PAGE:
UPDATE: On October 11, Merck submitted an Emergency Use Authorization application to the Food and Drug Administration for the use of molnupiravir to treat adults with mild-to-moderate COVID-19 who are at risk of progressing to more severe disease or hospitalization.

Molnupirvair, an experimental oral antiviral, reduced the chances of hospitalization or death by about 50% among people with mild to moderate COVID-19 in an international trial, according to an announcement from Merck and Ridgeback Biotherapeutics. The study was halted early and the companies plan to request Food and Drug Administration (FDA) authorization soon.

“The data are impressive,” Anthony Fauci, MD, director of the National Institute of Allergy and Infectious Diseases, said at a White House COVID-19 Response Team briefing. That’s “very important and very good news.”

Despite the availability of highly effective COVID-19 vaccines, there is currently no oral treatment for early disease. Monoclonal antibodies are used to prevent disease progression, but they require IV infusion. Other medications, including remdesivir (Veklury) and dexamethasone, are used to treat hospitalized patients with more severe disease.

“With the virus continuing to circulate widely, and because therapeutic options currently available are infused and/or require access to a healthcare facility, antiviral treatments that can be taken at home to keep people with COVID-19 out of the hospital are critically needed,” Ridgeback CEO Wendy Holman said in the compaies’ statement.

Molnupiravir, formerly known as EIDD-2801 or MK-4482, is a nucleoside/nucleotide analogue, in the same broad class as remdesivir, reverse transcriptase inhibitors for HIV and polymerase inhibitor direct-acting antivirals for hepatitis C. Perhaps the best comparison is oseltamivir (Tamiflu) for the early treatment of influenza. These drugs interfere with viral replication by acting as defective RNA or DNA building blocks. Molnupiravir leads to the accumulation of so many mutations in the genome of SARS-CoV-2 (the coronavirus that causes COVID-19) that the virus in unable to replicate.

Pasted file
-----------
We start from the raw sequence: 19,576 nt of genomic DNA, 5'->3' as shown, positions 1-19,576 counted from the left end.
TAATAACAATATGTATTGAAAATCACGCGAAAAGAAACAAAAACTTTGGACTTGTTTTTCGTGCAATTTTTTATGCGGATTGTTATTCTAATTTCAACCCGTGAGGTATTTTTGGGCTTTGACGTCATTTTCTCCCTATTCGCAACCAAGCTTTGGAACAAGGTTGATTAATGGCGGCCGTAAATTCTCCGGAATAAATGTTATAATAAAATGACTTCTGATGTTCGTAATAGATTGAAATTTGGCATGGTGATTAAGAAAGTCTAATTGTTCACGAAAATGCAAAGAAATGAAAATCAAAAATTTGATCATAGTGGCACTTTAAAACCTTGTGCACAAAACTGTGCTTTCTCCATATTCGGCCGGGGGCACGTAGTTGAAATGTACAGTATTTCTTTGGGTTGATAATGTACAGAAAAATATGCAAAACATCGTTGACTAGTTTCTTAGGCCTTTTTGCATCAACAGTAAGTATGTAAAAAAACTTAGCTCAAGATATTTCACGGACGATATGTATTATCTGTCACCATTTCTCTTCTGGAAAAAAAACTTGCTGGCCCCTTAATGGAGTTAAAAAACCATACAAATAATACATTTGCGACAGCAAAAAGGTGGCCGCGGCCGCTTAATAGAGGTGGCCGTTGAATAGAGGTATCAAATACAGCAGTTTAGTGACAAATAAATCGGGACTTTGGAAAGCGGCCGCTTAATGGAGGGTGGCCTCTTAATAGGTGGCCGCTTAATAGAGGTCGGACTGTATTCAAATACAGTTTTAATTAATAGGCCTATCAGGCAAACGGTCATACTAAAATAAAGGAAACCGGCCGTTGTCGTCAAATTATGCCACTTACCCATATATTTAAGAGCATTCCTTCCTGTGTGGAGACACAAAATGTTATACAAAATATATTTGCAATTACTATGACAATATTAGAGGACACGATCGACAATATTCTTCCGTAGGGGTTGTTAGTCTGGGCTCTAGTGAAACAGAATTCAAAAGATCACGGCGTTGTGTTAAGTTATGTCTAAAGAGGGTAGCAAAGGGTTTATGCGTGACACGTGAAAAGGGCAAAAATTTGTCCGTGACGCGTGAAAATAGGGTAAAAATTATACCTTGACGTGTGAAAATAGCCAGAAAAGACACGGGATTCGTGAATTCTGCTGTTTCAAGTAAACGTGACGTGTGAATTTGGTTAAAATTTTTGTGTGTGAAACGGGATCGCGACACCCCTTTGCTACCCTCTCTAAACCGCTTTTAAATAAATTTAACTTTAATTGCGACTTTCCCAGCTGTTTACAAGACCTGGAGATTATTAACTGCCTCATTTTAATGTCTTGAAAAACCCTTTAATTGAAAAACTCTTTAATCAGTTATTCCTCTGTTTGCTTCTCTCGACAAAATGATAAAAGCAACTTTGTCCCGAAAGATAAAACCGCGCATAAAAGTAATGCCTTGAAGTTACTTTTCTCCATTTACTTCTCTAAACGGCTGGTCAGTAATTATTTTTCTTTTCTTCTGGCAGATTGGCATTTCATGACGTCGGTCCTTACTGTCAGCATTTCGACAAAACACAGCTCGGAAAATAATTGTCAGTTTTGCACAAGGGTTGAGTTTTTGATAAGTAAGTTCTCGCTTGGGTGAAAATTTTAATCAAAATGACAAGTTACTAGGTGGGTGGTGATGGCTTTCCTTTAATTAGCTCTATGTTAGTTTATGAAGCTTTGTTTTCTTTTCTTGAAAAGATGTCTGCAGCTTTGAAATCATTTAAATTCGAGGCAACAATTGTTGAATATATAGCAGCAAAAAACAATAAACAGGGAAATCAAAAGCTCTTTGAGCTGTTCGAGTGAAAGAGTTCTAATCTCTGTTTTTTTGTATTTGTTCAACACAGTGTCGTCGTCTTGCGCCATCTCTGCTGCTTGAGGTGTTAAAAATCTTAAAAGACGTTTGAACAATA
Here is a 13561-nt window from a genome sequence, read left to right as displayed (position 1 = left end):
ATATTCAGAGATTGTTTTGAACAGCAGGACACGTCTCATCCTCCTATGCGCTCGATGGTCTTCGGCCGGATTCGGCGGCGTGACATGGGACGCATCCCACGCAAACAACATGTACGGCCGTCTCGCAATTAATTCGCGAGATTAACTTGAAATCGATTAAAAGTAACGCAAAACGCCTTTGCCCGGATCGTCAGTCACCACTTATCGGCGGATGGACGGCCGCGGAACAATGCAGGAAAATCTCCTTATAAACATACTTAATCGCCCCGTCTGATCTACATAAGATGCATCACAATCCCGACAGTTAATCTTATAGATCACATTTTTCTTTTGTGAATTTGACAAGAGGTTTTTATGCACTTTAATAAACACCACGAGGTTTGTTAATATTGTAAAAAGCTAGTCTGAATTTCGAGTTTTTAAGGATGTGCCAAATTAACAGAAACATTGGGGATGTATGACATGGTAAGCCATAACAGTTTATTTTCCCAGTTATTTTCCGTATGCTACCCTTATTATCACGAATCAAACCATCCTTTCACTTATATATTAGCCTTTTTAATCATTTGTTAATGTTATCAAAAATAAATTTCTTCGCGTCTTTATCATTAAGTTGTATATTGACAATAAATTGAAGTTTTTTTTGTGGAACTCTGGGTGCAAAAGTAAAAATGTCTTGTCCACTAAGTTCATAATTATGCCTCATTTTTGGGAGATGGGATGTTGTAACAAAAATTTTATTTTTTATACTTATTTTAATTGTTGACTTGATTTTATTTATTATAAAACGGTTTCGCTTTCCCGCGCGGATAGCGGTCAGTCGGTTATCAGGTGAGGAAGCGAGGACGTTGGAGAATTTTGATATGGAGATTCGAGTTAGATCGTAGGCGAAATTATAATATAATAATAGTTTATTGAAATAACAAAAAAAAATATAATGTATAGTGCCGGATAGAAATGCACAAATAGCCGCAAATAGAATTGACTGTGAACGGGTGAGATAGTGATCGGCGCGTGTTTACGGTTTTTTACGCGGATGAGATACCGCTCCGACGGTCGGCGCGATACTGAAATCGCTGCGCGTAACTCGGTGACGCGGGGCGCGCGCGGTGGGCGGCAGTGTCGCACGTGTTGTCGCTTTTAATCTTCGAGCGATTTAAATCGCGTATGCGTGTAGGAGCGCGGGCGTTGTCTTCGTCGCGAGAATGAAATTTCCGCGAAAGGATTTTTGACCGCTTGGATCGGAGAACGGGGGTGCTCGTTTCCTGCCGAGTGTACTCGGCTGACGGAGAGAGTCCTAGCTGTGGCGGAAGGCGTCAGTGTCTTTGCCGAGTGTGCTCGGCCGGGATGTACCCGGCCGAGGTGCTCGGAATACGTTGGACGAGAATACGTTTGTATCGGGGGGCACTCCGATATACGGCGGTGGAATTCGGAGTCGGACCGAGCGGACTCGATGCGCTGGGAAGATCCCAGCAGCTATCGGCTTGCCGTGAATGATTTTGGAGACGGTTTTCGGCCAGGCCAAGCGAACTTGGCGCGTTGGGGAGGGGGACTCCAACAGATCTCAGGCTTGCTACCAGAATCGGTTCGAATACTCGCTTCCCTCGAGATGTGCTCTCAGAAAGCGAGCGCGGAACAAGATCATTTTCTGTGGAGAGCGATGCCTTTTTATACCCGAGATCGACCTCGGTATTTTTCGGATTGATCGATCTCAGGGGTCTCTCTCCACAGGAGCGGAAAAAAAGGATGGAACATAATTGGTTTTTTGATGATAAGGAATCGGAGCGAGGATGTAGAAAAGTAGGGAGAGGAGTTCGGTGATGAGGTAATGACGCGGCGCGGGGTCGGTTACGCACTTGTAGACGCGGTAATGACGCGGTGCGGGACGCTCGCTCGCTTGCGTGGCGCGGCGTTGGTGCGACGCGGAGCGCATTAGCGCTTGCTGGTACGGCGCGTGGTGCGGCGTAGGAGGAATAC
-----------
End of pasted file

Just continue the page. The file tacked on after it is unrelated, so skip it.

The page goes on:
Early research showed that molnupiravir is active against Venezuelan equine encephalitis virus (a potential biological warfare agent), hepatitis C virus, influenza viruses and the coronaviruses that cause SARS and MERS. It stopped SARS-CoV-2 replication in human lung cells in laboratory studies and reduced viral load in hamsters. Data from a Phase II clinical trial presented at this year’s Conference on Retroviruses and Opportunistic Infections showed that daily treatment with molnupiravir for five days eliminated SARS-CoV-2 in the nasopharnyx (back of the nose and throat). Further data presented this week at the IDWeek conference showed that the drug works against SARS-CoV-2 variants.

The Phase III MOVe-OUT trial (NCT04575597) included 775 unvaccinated, nonhospitalized adults in the United States and all regions of the world who had mild to moderate COVID-19 symptoms for no more than five days, tested positive for SARS-CoV-2 and had least one risk factor associated with poor disease outcomes, such as older age or underlying health conditions. Most participants had the SARS-CoV-2 delta, gamma or mu variants. They were randomly assigned to receive molnupiravir or placebo pills (four capsules twice daily) for five days.

On October 1, Merck and Ridgeback released results from an interim analysis showing that 7.3% of molnupiravir recipients were hospitalized or died within a month, compared with 14.1% of placebo recipients. In fact, there were no deaths in the molnupiravir group versus eight in the placebo group. However, the treatment was not as effective as monoclonal antibodies, which reduce hospitalization and death for high-risk patients by 70% or more.